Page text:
I’ve overdosed on extrovert 


I knew it was going to be a long day when I was getting ready this morning. 
I showered and got dressed. I put on my earrings and my bracelet. My bracelet felt heavier than usual. 
I packed lunch and slipped on my boots and sweater. Everything felt uncomfortable. Was my sweater too big? How much does this weigh?

As I put my son in his car seat I realized I was extremely tired. It was 8:23 am. It was gonna be a long day. 

As the day progressed I could only think about crawling back into my shell and staying there until further notice. But I knew I couldn’t because I’m a mom and had a whole lot of shit to do before my shell would welcome me again. 

Sometimes I don’t realize I’ve had too much interaction with people and the world outside of me until I need days to recover. When everything around me is too loud, too heavy, too bright, just too much. 

Today, it started with a bracelet. Normally I would have just snatched it off and throw it in my purse. But I didn’t want to take it off and risk losing it or messing it up. So I kept it on. And I made it through the day. 

Sort of. I’m currently laying in my bed, waiting for my child to fall asleep while he smells my belly button. And I haven’t eaten dinner, which will probably consist of Cap’n Crunch berries and a cocktail. 


The Market for Football Players

Disclaimer: This is just a reflection on a chapter in The Blind Side for one of the kids that I tutor. IMG_0061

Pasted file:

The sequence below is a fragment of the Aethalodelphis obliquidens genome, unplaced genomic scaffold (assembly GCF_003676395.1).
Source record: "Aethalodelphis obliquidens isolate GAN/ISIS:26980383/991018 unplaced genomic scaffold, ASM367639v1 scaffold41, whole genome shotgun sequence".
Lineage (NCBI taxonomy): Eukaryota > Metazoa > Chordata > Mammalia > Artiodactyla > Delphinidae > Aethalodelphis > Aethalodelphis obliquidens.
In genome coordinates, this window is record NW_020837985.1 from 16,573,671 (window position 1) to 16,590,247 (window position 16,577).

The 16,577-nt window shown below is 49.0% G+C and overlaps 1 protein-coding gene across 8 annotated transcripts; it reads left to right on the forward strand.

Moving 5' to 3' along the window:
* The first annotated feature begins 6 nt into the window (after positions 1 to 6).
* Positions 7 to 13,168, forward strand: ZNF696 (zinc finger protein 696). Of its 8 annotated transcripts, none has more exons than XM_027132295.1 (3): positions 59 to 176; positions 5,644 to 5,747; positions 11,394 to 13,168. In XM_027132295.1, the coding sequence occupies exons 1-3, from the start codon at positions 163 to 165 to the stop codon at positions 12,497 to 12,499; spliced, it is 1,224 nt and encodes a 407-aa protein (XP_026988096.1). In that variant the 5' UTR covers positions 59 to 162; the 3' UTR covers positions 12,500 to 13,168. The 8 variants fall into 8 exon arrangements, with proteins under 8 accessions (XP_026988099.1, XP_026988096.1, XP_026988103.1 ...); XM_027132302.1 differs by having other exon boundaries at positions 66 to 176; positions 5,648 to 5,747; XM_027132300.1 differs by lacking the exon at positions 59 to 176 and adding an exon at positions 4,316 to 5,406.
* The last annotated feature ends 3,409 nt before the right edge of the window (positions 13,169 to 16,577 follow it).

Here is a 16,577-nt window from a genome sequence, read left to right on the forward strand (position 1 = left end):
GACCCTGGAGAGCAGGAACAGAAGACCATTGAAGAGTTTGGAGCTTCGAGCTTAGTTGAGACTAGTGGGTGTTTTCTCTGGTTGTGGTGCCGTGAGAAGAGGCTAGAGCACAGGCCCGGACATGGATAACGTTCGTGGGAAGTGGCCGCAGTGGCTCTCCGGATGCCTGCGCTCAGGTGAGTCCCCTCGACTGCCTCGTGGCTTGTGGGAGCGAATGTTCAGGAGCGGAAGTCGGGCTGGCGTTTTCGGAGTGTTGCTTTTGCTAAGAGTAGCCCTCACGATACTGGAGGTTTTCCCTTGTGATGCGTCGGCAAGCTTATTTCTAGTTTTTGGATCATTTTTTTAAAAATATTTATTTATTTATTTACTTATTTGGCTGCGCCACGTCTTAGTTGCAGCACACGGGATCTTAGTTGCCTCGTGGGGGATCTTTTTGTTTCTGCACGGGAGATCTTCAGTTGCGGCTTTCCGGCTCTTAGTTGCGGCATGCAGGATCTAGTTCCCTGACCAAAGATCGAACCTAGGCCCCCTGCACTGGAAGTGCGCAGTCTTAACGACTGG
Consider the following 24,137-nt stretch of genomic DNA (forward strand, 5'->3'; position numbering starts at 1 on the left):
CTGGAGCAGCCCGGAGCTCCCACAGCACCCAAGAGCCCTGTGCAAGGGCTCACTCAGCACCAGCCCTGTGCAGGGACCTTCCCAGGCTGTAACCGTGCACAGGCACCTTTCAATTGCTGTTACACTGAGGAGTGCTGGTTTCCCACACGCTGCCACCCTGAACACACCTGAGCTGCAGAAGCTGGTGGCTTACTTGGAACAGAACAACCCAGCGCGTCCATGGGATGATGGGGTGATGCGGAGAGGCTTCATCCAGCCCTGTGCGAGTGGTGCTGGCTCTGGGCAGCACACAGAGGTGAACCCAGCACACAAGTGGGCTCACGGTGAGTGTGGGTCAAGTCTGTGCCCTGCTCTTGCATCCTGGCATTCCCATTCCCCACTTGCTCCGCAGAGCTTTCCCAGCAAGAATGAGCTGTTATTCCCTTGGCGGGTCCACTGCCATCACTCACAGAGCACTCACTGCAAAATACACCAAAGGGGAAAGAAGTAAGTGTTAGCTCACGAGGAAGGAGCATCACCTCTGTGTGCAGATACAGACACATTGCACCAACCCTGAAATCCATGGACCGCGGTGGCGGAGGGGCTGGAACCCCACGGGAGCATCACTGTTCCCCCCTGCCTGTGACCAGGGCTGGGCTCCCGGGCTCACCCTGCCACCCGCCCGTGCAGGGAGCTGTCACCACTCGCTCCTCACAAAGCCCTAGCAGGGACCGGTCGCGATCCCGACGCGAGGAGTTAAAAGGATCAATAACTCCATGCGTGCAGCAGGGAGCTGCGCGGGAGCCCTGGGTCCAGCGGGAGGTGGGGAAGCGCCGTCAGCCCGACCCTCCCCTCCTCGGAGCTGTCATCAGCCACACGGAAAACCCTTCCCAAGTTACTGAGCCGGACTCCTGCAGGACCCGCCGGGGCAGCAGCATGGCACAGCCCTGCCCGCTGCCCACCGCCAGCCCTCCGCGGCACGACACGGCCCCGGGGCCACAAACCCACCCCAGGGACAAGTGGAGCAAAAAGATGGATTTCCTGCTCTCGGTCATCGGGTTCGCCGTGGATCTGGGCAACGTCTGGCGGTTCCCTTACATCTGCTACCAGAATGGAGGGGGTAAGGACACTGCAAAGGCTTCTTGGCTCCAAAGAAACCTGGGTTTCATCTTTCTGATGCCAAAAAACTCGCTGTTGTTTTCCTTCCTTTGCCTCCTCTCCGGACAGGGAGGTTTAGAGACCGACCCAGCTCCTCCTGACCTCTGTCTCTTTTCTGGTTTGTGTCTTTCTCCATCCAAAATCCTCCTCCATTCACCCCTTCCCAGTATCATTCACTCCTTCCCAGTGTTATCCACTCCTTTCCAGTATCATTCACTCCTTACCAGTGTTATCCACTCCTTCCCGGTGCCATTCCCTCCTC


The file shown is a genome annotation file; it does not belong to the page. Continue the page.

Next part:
I have known many boys who dream of going to the NFL. To most African American boys, this seems possible because they see so many men that look like them become successful and sign million dollar contracts. I can understand why they would choose to dream of something that seems within their reach. I would encourage any little boy with this dream to chase it because it is important that children believe they can do anything they want to do. And they can.

In this chapter, I learned a lot about the demand for football players. I learned that any player with talent can earn a lot of money to perform on the football field. But sadly, I learned that it is also important to have a certain body type to play a certain position. It seems unfair that a person can have all the talent in the world, yet because of something they cannot control will never get the opportunity to live their dream. To make matters worse, the trends for what colleges and the NFL are looking for change over time. A guy who is small and fast might not be in demand as a running back at the time when he is trying to make a professional time. But just a couple years later that same guy could be exactly what coaches are looking for.

However, on the positive side, I think of Michael Oher. Although we haven’t learned much about him at this point of the book, I gather he is not a typical football player. Yet, there is something special about him that Tom Lemming sees. I think he is a humble person and an introvert. He is probably the type of person who sees everyone the same. The fact that he didn’t know who Tom Lemming was and didn’t immediately get excited about his offer to play in the All-American game, makes me think he might find importance in many things other than football.

I am interested to see what happens with Oher in the book. I want to find out why he didn’t talk to Lemming and why it was so difficult for Lemming to find out anything about him. If he ends up being a successful NFL player, how did he go unnoticed, especially at his size?!?!!??